“Why don’t you come to court? asked the 16th-century poet John Skelton, who noted that, while the king’s court “should have excellence”, Hampton Court, then owned by Cardinal Thomas Wolsey, “has pre-eminence”. It is therefore perhaps unsurprising that Wolsey was “persuaded” in due course to turn it over to Henry VIII.

Today, you can tour the Old Royal Palace, which includes both the original Tudor buildings (including the kitchens) and Christopher Wren’s Baroque wing commissioned by William and Mary. You can also see the gardens where William of Orange met his nemesis in the form of a mole, who would become famous as the “little gentleman in velvet” whose mound was the cause of his downfall and eventual death in horseback riding.

Bushy Park: Wildlife Refuge

King Henry VIII not only took over Hampton Court, but also created three nearby parks – Hare Warren, Middle Park and Bushy Park – for hunting. Today’s Bushy Park encompasses all three sites and is the second largest royal park in London, at 1,100 acres. Although the only private hunt allowed today is from the barrel of a telephoto lens, the park is estimated to have around 320 deer. It is also home to a variety of wildlife, paths of mature trees and a 60-acre woodland garden, and has been designated a Site of Special Scientific Interest.

Hampton Court may have been the home of kings, but if you’re interested in the ‘sport of kings’ you should head to Sandown Park Racecourse, a short taxi ride away. In a typical year, Sandown hosts 26 meetings, including flat and obstacle races. Bookmaker Barry Johnson, who has been in business for 55 years, says Sandown is ‘famous for the quality of the runs and the stiffness of the ground, which you have to take into account when reading the form’. The nearest station is Esher, from where regular trains leave for London Waterloo.

Miter Hampton Court: a charming inn

By the 17th century, Hampton Court had become such a center of royal life that the number of courtiers and visiting dignitaries exceeded its capacity. As a result, King Charles II ordered that an “inn for visitors to the Castle” be created opposite. Today the Grade II listed inn is known as Miter Hampton Court. Acquired in early 2020 by The Signet Collection, founded by Hector Ross and Ronnie Kimbugwe, the hostel was renovated during the first lockdown, with the help of internationally renowned designer Nicola Harding. Harding’s aim was to create a hotel that combined tradition and modernity, with the standards that today’s luxury travelers expect in guest rooms and public areas, while “retaining the best of British hospitality”, as François Plougonven, the reception manager, says. . Looking at the room I stayed in (named after Henry’s son, King Edward VI), they certainly pulled it off. It has a charming country house design, with a mini library, bathroom and shower room. There were lots of thoughtful touches too, including an invitation to enjoy a free drop of ginger liqueur.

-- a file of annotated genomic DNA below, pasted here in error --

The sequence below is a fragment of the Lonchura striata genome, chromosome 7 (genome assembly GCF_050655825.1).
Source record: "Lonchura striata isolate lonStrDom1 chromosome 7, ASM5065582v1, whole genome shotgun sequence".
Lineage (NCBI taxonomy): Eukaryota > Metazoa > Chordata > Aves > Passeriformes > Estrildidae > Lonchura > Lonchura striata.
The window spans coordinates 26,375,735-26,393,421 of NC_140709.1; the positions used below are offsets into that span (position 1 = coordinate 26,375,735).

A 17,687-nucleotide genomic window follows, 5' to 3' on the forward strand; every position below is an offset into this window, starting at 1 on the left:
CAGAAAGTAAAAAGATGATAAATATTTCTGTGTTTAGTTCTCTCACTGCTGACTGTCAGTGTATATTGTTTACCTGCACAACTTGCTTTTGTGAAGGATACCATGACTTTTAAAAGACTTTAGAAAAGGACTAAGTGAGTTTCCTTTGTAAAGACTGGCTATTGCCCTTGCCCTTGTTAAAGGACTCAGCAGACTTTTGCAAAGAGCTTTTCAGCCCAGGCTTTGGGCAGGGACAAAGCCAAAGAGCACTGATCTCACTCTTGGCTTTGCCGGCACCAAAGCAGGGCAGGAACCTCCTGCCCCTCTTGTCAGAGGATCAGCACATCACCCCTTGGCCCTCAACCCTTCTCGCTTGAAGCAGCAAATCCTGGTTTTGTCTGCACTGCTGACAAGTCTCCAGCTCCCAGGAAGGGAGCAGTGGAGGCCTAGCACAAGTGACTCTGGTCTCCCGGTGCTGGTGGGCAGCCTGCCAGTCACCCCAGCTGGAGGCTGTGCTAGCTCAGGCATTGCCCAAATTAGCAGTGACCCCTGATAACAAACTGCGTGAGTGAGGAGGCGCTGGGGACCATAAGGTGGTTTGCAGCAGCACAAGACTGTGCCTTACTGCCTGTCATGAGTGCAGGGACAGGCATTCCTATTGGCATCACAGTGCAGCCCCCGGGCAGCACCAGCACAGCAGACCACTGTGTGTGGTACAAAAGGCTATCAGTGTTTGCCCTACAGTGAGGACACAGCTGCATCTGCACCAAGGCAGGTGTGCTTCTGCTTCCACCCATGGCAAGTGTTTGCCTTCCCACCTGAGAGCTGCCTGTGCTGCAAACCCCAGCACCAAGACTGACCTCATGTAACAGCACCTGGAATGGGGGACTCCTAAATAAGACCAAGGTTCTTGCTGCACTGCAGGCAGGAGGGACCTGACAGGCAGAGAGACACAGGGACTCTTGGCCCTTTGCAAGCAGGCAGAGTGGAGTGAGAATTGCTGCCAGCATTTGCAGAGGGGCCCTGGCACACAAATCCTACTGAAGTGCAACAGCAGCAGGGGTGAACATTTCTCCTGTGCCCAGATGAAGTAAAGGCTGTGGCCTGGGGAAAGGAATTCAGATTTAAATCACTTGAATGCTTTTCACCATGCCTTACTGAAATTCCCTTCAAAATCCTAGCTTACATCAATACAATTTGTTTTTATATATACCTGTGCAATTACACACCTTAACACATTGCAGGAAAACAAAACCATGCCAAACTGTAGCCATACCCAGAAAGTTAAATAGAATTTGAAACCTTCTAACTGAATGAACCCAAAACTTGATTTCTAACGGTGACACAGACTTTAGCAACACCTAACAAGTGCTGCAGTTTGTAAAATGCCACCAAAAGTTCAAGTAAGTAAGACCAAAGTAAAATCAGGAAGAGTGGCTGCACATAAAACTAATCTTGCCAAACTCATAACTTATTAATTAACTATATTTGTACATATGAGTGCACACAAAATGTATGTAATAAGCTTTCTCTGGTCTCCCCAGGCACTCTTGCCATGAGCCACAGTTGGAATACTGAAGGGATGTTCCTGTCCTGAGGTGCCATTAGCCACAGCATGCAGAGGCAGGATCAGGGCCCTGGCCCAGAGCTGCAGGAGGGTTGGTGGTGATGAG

1665 and the Coppernose: two excellent restaurants

The Inn has two restaurants, both created by Kimbugwe, trained by Gordon Ramsay, and managed on a daily basis by Senior Sous Chef Simon Dyer, who was executive chef at Richard Branson’s Necker Island. Restaurant 1665 is the most formal riverside restaurant, ideal for dinner at the end of a day of sightseeing. I was impressed with the tempura blanc followed by pan-roasted Cornish monkfish with truffle and parmesan chips, washed down with an elegant glass of house blanc.

If you were looking for a place to take the family on a Saturday night, you might want to consider Coppernose, the laid-back, dog-friendly cafe and wine bar. It’s also a great place to enjoy a hearty English breakfast while reading the morning papers. His full English, available in half or full portions, consists of crispy bacon, wild boar and apple sausage, roasted mushrooms and slow-cooked baked beans.

Le Miter is also available for parties, weddings and business events, with L’Orangerie accommodating up to 70 people for a wedding breakfast and evening reception. It also hosts a monthly supper club.

Matthew was a guest at Miter Hampton Court. Classic rooms start from £200 a night, mitrehamptoncourt.com